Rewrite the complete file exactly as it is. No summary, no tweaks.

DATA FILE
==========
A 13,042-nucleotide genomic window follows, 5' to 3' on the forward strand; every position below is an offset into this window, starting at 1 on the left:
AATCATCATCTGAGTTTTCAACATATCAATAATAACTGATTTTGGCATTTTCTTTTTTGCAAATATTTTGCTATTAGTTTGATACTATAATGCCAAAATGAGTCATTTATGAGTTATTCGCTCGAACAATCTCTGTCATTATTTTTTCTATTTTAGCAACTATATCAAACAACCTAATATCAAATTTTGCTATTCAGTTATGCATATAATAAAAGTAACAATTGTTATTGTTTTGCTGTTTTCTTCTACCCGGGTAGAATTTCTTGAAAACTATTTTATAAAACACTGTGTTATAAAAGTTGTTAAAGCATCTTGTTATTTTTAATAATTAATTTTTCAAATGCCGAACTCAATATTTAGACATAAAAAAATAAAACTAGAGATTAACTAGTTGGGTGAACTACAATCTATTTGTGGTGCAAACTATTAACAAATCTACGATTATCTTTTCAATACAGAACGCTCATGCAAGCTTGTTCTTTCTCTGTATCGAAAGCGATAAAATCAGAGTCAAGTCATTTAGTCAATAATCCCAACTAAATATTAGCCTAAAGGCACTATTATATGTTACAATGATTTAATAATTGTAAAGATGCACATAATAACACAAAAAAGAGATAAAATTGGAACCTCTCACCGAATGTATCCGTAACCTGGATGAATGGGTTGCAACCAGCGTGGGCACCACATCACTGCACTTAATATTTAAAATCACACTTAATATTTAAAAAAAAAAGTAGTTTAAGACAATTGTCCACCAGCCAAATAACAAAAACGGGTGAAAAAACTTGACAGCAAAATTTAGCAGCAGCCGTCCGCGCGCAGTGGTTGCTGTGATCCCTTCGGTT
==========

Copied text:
A 13,042-nucleotide genomic window follows, 5' to 3' on the forward strand; every position below is an offset into this window, starting at 1 on the left:
AATCATCATCTGAGTTTTCAACATATCAATAATAACTGATTTTGGCATTTTCTTTTTTGCAAATATTTTGCTATTAGTTTGATACTATAATGCCAAAATGAGTCATTTATGAGTTATTCGCTCGAACAATCTCTGTCATTATTTTTTCTATTTTAGCAACTATATCAAACAACCTAATATCAAATTTTGCTATTCAGTTATGCATATAATAAAAGTAACAATTGTTATTGTTTTGCTGTTTTCTTCTACCCGGGTAGAATTTCTTGAAAACTATTTTATAAAACACTGTGTTATAAAAGTTGTTAAAGCATCTTGTTATTTTTAATAATTAATTTTTCAAATGCCGAACTCAATATTTAGACATAAAAAAATAAAACTAGAGATTAACTAGTTGGGTGAACTACAATCTATTTGTGGTGCAAACTATTAACAAATCTACGATTATCTTTTCAATACAGAACGCTCATGCAAGCTTGTTCTTTCTCTGTATCGAAAGCGATAAAATCAGAGTCAAGTCATTTAGTCAATAATCCCAACTAAATATTAGCCTAAAGGCACTATTATATGTTACAATGATTTAATAATTGTAAAGATGCACATAATAACACAAAAAAGAGATAAAATTGGAACCTCTCACCGAATGTATCCGTAACCTGGATGAATGGGTTGCAACCAGCGTGGGCACCACATCACTGCACTTAATATTTAAAATCACACTTAATATTTAAAAAAAAAAGTAGTTTAAGACAATTGTCCACCAGCCAAATAACAAAAACGGGTGAAAAAACTTGACAGCAAAATTTAGCAGCAGCCGTCCGCGCGCAGTGGTTGCTGTGATCCCTTCGGTT